We used the industrial robot Nextage  equipped with a suction gripper in the right hand. To pick a box, the suction pad is placed at the upper surface of a box. We coded the planning algorithms on the robot simulation environment Choreonoid  and sent the motion command from Choreonoid to Nextage. To plan the robot motion, we used the PC with eight 3.10 GHz CPUs.
Figures 10 and 11 show the comparison of calculation time between PRM and R-PRM and between RRT* and R-RRT*, respectively. In each figure, a–c show the result of EX1, EX2 and EX3, respectively. The vertical and the horizontal axes show the calculation time and the number of pick-and-place trial, respectively. We can see from these figures that the calculation time after second and subsequent pick-and-place has been improved in case of R-PRM and R-RRT* where the calculation time is <400 (ms) for all the experiments. Variation of the calculation time appeared in PRM and RRT* is reduced in R-PRM and R-RRT*. In EX1 and EX2, all the algorithms did not fail in finding a solution. On the other hand, in EX3, PRM failed in finding a solution for nine times out of 30 times pick-and-place while R-PRM never failed in finding a solution. This is because R-PRM and R-RRT* re-uses the previous roadmaps and likely to successfully find a solution.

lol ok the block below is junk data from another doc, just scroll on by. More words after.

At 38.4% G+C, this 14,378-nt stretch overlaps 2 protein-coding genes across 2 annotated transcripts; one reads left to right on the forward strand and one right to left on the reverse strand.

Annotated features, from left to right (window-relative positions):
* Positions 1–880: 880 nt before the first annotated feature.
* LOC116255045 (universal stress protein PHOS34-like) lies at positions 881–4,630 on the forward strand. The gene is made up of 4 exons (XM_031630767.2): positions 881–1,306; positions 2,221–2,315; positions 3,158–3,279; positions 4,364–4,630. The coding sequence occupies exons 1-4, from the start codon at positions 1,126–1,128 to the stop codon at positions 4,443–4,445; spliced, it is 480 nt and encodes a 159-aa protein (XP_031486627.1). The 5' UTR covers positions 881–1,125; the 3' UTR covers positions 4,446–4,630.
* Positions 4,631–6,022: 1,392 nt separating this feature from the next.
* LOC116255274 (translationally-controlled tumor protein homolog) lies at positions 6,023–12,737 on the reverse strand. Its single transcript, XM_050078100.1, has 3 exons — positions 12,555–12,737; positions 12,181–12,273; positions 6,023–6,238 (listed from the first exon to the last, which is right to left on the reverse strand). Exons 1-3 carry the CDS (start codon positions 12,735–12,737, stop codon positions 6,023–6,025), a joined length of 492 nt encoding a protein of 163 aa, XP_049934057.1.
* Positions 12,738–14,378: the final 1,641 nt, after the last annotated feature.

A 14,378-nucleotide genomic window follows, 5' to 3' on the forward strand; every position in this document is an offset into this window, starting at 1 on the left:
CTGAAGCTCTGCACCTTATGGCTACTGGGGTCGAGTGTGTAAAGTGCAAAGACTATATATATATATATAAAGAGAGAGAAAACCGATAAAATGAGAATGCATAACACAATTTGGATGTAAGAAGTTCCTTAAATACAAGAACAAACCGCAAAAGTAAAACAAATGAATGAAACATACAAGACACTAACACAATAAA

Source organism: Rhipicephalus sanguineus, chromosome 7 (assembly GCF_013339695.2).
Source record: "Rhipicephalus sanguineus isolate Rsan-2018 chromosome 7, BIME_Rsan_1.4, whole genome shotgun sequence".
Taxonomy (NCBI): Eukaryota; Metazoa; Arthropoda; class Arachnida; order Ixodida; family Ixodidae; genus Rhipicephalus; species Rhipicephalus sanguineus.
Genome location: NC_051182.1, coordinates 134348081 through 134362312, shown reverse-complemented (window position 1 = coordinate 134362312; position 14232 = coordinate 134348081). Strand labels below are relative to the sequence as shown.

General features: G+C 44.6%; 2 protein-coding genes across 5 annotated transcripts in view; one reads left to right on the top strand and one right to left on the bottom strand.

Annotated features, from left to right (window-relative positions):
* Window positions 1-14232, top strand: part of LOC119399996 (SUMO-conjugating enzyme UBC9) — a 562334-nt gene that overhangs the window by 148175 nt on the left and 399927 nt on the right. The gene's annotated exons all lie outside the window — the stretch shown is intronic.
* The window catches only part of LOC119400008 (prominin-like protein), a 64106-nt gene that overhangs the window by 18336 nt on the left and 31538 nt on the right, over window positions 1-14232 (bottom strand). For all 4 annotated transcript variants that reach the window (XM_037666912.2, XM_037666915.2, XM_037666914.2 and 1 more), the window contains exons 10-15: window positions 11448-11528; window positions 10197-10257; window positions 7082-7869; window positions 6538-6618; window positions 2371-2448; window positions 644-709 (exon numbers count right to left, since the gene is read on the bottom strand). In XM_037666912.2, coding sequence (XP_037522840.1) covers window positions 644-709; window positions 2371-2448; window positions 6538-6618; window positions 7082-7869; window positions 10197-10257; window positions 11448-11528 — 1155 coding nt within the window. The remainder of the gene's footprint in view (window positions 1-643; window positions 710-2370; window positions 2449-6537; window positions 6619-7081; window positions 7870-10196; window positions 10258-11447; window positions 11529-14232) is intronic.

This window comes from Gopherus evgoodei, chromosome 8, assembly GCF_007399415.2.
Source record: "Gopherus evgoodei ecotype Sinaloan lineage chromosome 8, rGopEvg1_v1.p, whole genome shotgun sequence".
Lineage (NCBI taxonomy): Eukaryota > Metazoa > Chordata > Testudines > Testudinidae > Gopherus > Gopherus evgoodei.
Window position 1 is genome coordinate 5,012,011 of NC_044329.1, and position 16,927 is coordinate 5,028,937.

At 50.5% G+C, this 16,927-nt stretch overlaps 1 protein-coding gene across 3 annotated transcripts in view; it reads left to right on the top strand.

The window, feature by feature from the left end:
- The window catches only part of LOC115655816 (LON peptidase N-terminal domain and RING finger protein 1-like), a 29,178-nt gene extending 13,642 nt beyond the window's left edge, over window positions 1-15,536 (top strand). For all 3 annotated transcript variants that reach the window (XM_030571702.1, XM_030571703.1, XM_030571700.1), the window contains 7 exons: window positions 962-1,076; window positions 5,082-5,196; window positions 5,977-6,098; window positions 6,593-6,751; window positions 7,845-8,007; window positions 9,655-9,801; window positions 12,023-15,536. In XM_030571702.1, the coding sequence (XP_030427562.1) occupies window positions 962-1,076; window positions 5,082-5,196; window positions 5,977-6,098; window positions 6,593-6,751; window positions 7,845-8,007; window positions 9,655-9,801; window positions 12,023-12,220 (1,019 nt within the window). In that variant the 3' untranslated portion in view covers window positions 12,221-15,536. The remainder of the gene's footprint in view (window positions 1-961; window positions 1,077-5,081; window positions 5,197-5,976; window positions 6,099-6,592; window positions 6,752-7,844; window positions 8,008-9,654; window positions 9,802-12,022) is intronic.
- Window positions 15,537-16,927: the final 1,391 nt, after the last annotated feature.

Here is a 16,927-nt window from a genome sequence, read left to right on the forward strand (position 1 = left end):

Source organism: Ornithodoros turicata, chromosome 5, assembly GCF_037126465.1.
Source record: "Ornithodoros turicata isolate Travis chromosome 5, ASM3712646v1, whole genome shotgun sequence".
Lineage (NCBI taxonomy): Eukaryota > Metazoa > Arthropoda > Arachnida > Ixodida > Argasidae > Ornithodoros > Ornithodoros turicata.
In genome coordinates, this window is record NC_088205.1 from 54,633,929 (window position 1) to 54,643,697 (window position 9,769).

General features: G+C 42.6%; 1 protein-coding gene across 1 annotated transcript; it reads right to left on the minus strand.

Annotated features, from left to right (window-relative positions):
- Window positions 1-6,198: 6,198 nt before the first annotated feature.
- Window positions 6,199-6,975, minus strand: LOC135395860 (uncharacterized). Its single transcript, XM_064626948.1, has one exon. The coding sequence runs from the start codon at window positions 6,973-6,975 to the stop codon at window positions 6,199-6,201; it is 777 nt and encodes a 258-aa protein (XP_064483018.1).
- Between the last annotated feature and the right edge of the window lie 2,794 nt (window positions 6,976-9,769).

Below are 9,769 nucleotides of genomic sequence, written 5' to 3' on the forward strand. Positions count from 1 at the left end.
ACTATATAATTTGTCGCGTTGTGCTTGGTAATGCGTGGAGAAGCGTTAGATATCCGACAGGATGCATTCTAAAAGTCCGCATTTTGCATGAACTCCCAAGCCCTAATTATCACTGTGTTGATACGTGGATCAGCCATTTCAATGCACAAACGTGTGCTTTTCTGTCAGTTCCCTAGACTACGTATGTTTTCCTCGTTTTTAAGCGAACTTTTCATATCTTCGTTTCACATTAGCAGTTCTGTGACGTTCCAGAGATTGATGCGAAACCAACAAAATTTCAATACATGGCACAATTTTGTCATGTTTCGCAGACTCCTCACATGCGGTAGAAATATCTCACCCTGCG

In this paper, we proposed a robotic motion planning algorithms re-using the previously constructed roadmaps which is well applied for robotic palletizing tasks. We proposed two motion planning algorithms, i.e., R-PRM and R-RRT* based on PRM and RRT*, respectively. Through experiments, we confirmed that we can significantly reduce the calculation time and can reduce the variation of the calculation time if we use our proposed algorithms. Application of our motion planning algorithms to other tasks is considered to be our future research topic.